Smallmouth bass have moved onto their spawning beds which made fishing funny, and catch & release vital. The males are protecting the nest from anything that ventures too close. Anything from jigs to topwater to fly-fishing has been producing the scrappy bronzebacks. A lot of people are sight-fishing with a set of polarized sunglasses and fishing individual beds while others cast towards the shoreline and find beds that way.
Most northern pike are being pulled out of 4 to 8 feet of water. Few anglers have been targeting pike so most northerns have been caught while fishing for walleyes and smallies. Pitching jigs has been the presentation of choice for the big pike.
Lake trout have moved deeper over the last couple weeks because of the rising temperature. A majority of the fish are being pulled out of 30 to 60 feet of water. Drifting a spoon or jig have been the weapons of choice.
Let us know how you're doing... PLEASE SEND US PICTURES OF YOUR TRIP!!!
Please practice Selective Harvest and/or Catch & Release.
Thank you and keep your line in the water,
Friday, June 27, 2008
A couple of guys pulled into Seagull today with a Leinenkugel's canoe! A promotion for Honey Weiss beer, the canoe has a honeycomb and bee theme. Pictured above are staffers Sam and Tim, posing with the canoe.
You might be wondering exactly how much Leine's you have to drink before someone gives you a canoe, but that's not quite how it works. These guys were lucky enough to win this fantastic canoe in a raffle! Think a free canoe sounds pretty great? Well, you're in luck! It just so happens that we're currently selling raffle tickets for a brand new Royalex Spirit 2 canoe! Tickets are $5 and all proceeds go to the Gunflint Trail Volunteer Fire Department. The canoe will be raffled off on July 16 at the Gunflint Canoe Races, and you need not be present to win. Email us at email@example.com for more information.
Thursday, June 26, 2008
We all ate way too much, but it was a great time. We hate to see the Petrees leave at the end of this week, but as always, we'll be looking forward to seeing them again next year! Until then, so long and thanks for all the fish!
Wednesday, June 25, 2008
All along the Gunflint, these wild pink roses are blooming. They're most commonly found in open areas, such as in clearings in the woods, or along trails and roads.
The wildlife viewing has also been great over the past few days. Just last night I saw a moose swimming in a pond near the road. Later, when it was dark, some of the other staffers and I were lucky enough to see a chubby little bear cub running down the side of the road! As usual, there are lots of red fox around, especially when driving down the Gunflint in the early evening. There is also a wide variety of turtle species in the ponds and lakes of the BWCA. Red-eared sliders, painted turtles, and box turtles are all pretty common.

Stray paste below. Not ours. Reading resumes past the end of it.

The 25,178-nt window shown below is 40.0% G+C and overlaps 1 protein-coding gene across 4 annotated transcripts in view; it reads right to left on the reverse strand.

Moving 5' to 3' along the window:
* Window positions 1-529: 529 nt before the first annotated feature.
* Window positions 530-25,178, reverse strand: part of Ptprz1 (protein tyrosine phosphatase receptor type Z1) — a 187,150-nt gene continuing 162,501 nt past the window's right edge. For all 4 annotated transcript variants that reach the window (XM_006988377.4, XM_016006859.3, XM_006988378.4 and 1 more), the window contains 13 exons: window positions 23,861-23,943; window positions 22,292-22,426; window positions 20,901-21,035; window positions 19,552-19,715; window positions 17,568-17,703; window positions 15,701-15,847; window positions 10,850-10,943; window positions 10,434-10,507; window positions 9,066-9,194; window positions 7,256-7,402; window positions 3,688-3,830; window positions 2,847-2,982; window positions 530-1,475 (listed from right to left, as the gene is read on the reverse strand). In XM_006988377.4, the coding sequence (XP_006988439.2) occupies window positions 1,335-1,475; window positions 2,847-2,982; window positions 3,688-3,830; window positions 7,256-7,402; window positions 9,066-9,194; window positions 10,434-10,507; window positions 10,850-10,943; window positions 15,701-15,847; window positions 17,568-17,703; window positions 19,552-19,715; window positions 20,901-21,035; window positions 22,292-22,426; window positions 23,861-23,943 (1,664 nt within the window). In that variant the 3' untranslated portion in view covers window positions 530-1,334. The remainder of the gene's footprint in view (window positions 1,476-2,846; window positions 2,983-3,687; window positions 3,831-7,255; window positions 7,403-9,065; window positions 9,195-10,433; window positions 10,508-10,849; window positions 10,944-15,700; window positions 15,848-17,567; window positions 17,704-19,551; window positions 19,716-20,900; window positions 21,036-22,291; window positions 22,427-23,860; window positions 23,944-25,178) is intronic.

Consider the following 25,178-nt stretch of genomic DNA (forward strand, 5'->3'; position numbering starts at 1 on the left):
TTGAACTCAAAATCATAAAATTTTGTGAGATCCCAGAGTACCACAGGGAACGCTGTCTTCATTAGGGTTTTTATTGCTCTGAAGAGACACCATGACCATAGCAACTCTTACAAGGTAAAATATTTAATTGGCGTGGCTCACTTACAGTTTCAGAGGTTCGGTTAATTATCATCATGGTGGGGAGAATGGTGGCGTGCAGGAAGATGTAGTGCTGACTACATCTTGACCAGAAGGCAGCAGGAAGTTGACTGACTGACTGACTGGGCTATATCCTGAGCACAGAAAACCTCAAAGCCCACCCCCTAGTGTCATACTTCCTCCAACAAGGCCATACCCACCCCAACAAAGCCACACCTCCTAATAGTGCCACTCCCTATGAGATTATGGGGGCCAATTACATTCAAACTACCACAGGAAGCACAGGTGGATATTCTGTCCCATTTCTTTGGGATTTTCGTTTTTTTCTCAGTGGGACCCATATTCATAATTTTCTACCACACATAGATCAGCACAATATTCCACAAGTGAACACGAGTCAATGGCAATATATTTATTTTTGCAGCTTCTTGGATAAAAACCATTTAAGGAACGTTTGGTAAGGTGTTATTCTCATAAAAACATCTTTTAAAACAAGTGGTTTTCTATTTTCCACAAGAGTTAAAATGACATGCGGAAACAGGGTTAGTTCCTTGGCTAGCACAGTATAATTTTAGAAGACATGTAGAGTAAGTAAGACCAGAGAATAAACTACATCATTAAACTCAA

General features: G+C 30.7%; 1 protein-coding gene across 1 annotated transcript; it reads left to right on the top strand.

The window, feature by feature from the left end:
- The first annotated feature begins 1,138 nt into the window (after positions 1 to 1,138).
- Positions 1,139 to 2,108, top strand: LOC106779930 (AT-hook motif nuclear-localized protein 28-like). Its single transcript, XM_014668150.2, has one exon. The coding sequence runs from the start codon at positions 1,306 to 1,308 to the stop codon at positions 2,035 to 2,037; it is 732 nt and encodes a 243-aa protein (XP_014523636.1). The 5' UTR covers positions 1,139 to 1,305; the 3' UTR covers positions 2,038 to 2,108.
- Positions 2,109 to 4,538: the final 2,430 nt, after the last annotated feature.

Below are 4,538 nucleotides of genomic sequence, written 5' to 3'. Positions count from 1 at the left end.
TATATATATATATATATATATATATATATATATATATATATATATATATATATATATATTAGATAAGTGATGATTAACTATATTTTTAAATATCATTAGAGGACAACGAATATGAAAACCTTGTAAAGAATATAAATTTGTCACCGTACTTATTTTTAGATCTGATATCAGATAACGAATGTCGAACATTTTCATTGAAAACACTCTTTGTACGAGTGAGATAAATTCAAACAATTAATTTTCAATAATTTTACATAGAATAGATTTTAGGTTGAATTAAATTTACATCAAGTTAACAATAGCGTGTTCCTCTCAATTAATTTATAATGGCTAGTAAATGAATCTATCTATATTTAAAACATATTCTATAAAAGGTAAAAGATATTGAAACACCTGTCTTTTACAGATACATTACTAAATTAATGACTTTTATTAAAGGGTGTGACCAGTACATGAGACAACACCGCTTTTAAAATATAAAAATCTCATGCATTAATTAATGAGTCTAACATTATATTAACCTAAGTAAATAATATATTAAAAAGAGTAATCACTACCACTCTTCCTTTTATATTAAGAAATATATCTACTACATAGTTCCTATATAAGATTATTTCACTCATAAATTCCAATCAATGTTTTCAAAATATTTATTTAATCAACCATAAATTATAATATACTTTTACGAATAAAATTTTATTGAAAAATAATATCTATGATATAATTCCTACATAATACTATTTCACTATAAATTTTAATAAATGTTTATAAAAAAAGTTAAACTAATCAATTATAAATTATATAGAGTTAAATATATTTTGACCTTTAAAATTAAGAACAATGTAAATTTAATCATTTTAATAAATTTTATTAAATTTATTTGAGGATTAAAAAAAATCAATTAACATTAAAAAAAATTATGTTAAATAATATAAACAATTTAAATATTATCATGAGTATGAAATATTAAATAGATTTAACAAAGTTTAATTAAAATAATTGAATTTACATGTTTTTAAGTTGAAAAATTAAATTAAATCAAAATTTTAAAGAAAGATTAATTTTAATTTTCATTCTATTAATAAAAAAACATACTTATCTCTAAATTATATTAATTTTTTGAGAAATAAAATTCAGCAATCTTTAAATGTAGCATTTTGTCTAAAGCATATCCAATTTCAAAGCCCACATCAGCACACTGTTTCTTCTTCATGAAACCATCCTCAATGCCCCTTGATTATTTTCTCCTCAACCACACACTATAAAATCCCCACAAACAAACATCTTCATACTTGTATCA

I found this painted turtle sunning on some rocks near Saganaga Lake. Isn't he great?!
As always, it's a great time to be in the wilderness. Hope to see you soon!
Monday, June 23, 2008
The season is in full swing and we have lots of parties out on the water this week.
The Moeller party just returned from a great Father-Daughter trip. Three dads and their three eleven-year-old girls paddled and camped for a few days. Here they are right before heading out into the wilderness- if you look closely, you can see an "I heart Dad" t-shirt! Two of the girls had never been into the Boundary Waters and were excited to learn from their friend, who was back for her third trip with her dad.
Who says you can't eat whatever you want when you're in the woods? The guys from the Kopp party rigged up a watermelon so they could portage it and have a tasty treat while out in the woods. They even had it set up so they could tie it up and keep it down in the water to keep it cool. Pretty neat!
This young man from the Brandes party is a fine example of Northwoods style. With that headnet, the mosquitoes should leave him alone, and the nice floppy hat will keep him safe from sunburn. Well done!
As always, I keep my eyes open for wildlife up and down the trail, and sometimes I get lucky. This past week I got to see a painted turtle laying eggs in the sand right on the beach. Also, when I was at Moose Pond, I saw cute little mink running along the shore with a little fish in its mouth! A couple of customers also reported seeing a big bull moose with some impressive antlers near our Sag cabins.
Don't forget about our monthly photo contest! We'd love to see your amazing Boundary Waters fishing pictures- and to hear the fish stories that go along with them!
Hope to see you soon!
Sunday, June 15, 2008
We have had our share of moisture and the woods are beautifully green and lush. Paul and Eric Douglas from Texas just came off the water a few days ago and emailed this beautiful double rainbow. Despite the wetness, they had a good time. The first day of summer is June 20th and we hope that means sunshine and warmer temperatures. The forecast is looking good.
The northern pike are swimming right along with the smallmouth. Most people are using crankbaits and a few spinnerbaits to catch this toothy critter. Most of the bigger northerns have been caught in 5 to 8 feet of water with a few coming shallower.